I spent the weekend in the woods with a dozen members and friends of Denton CUUPS. We shared food, drink, and cooking utensils. We saw birds and heard coyotes. We struggled to get a fire started on Friday night – we had rain through Thursday and the wood was still still damp. We saw the moons of Jupiter and the rings of Saturn – thanks for bringing the awesome telescope, Russell and Debbie! It was a wonderful weekend that left me spiritually recharged and physically exhausted.
There is something special about the woods. They were my refuge when I was growing up, a magical place where anything was possible. My experiences in the woods are one of the main reasons I’m a Druid.
I spend too much time in my head: reading, thinking, and writing. Being in the woods is a chance to just be, to reconnect to the Source, to the Earth Mother, to the gods and goddesses of Nature.
It seems like every time I write about the beauty and power of the Wild, I get comments reminding me that Nature is everywhere. These comments range from gentle suggestions to aggressive attacks – how dare I imply the Spirits of Nature aren’t available to us in downtown Dallas?
I get it. I used to write for No Unsacred Place, with a column titled “The Sacred in Suburbia.” I truly believe we can connect to Nature no matter where we are. More than that, I believe we must. We are creatures of the Earth and we do not do well disconnected from our Source.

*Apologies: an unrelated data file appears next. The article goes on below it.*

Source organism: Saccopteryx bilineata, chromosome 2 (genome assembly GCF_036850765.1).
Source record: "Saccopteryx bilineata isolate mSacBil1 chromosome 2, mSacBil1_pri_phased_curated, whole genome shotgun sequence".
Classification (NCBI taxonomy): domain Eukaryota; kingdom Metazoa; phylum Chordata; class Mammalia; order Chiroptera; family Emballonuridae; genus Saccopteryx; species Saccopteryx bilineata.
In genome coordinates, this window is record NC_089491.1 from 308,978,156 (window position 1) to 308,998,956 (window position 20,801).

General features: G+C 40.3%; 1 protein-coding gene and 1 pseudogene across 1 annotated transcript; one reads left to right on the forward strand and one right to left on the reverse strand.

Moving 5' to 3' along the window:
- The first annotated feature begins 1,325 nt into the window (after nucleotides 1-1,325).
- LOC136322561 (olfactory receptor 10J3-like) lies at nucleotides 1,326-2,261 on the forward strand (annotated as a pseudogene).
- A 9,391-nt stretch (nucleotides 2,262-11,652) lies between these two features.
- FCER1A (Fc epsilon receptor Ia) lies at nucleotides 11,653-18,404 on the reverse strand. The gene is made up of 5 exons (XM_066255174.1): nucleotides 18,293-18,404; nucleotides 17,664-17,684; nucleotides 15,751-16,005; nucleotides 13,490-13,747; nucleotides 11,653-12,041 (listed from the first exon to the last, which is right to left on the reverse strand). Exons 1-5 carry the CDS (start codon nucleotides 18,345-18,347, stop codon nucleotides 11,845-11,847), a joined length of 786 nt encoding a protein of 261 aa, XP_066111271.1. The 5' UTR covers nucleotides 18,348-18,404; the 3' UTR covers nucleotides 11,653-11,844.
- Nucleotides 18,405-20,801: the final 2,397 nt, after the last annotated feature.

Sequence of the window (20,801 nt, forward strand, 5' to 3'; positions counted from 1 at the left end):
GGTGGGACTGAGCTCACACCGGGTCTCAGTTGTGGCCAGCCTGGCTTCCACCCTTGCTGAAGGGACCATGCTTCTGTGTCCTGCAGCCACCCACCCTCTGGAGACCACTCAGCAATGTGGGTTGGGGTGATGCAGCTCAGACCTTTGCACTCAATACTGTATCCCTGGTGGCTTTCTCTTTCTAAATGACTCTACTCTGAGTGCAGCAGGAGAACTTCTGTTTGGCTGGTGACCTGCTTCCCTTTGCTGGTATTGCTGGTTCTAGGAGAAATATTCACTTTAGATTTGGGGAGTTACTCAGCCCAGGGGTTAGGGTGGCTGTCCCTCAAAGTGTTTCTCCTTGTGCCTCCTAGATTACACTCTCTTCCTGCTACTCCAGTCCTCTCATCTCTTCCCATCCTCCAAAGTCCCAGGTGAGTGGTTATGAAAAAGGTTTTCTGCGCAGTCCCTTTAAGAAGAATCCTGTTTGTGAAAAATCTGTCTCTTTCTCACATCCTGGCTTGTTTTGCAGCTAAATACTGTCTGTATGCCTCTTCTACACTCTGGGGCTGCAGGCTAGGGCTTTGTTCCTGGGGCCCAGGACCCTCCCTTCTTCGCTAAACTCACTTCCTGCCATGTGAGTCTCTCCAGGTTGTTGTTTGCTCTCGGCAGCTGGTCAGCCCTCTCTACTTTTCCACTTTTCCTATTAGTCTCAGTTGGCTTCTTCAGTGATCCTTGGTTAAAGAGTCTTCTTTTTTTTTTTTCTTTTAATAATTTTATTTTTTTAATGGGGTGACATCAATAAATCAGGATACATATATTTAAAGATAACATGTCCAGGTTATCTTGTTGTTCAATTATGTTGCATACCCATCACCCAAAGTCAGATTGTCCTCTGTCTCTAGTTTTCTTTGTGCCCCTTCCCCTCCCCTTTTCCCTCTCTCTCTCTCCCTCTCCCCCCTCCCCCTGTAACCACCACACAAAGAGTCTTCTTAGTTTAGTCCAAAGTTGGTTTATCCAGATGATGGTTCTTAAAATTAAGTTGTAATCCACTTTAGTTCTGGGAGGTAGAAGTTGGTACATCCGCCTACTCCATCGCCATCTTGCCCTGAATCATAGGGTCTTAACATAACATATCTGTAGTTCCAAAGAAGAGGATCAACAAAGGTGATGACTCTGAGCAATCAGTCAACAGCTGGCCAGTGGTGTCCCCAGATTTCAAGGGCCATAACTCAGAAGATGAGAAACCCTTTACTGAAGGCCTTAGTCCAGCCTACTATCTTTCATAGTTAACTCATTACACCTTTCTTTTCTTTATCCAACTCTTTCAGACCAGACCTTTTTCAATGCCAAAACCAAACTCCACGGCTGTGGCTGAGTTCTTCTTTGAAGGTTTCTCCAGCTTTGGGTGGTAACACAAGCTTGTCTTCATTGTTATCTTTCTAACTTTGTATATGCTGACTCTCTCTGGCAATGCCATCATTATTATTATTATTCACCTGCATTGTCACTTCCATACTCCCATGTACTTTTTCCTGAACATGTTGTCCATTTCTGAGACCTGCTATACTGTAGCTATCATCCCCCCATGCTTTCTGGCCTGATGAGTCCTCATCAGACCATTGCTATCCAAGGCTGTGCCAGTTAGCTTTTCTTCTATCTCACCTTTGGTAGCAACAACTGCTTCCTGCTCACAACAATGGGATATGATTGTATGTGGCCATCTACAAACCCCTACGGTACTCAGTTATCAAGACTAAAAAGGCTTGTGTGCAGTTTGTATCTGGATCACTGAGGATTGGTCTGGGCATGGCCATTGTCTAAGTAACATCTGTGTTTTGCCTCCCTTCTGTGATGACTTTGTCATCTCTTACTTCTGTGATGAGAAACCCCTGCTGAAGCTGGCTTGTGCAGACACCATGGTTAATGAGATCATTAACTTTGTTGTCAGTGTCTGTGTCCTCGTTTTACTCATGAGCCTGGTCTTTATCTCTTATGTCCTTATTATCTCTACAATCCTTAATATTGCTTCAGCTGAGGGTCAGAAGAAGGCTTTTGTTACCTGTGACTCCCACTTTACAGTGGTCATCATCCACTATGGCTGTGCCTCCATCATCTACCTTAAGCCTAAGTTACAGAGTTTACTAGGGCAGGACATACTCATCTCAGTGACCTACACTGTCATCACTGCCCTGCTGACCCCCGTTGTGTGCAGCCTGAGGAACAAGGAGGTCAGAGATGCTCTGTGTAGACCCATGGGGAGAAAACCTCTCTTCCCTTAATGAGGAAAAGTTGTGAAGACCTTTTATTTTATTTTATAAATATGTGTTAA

But while there is no unsacred place, not all places are created equal. Perhaps it would be better to say all places are not created the same. The mountains are not the deserts are not the cities are not the suburbs are not the farms are not the oceans are not the forests. Practices that work well in one setting can be deadly in another. This should not be an unfamiliar concept for polytheists who understand that while all goddesses and gods are powerful beings, Isis is not Thor is not Brighid is not Cernunnos and on and on.
I find great meaning and power in communing with my gods and goddesses through ritual and meditation. But I have no desire to become a monk and spend all my days in contemplation. Likewise, while I find occasional camping trips to be helpful (to the point of necessity), I have no desire to live in the Wild.
But every so often, I need to get out of my head and go spend a weekend in the woods.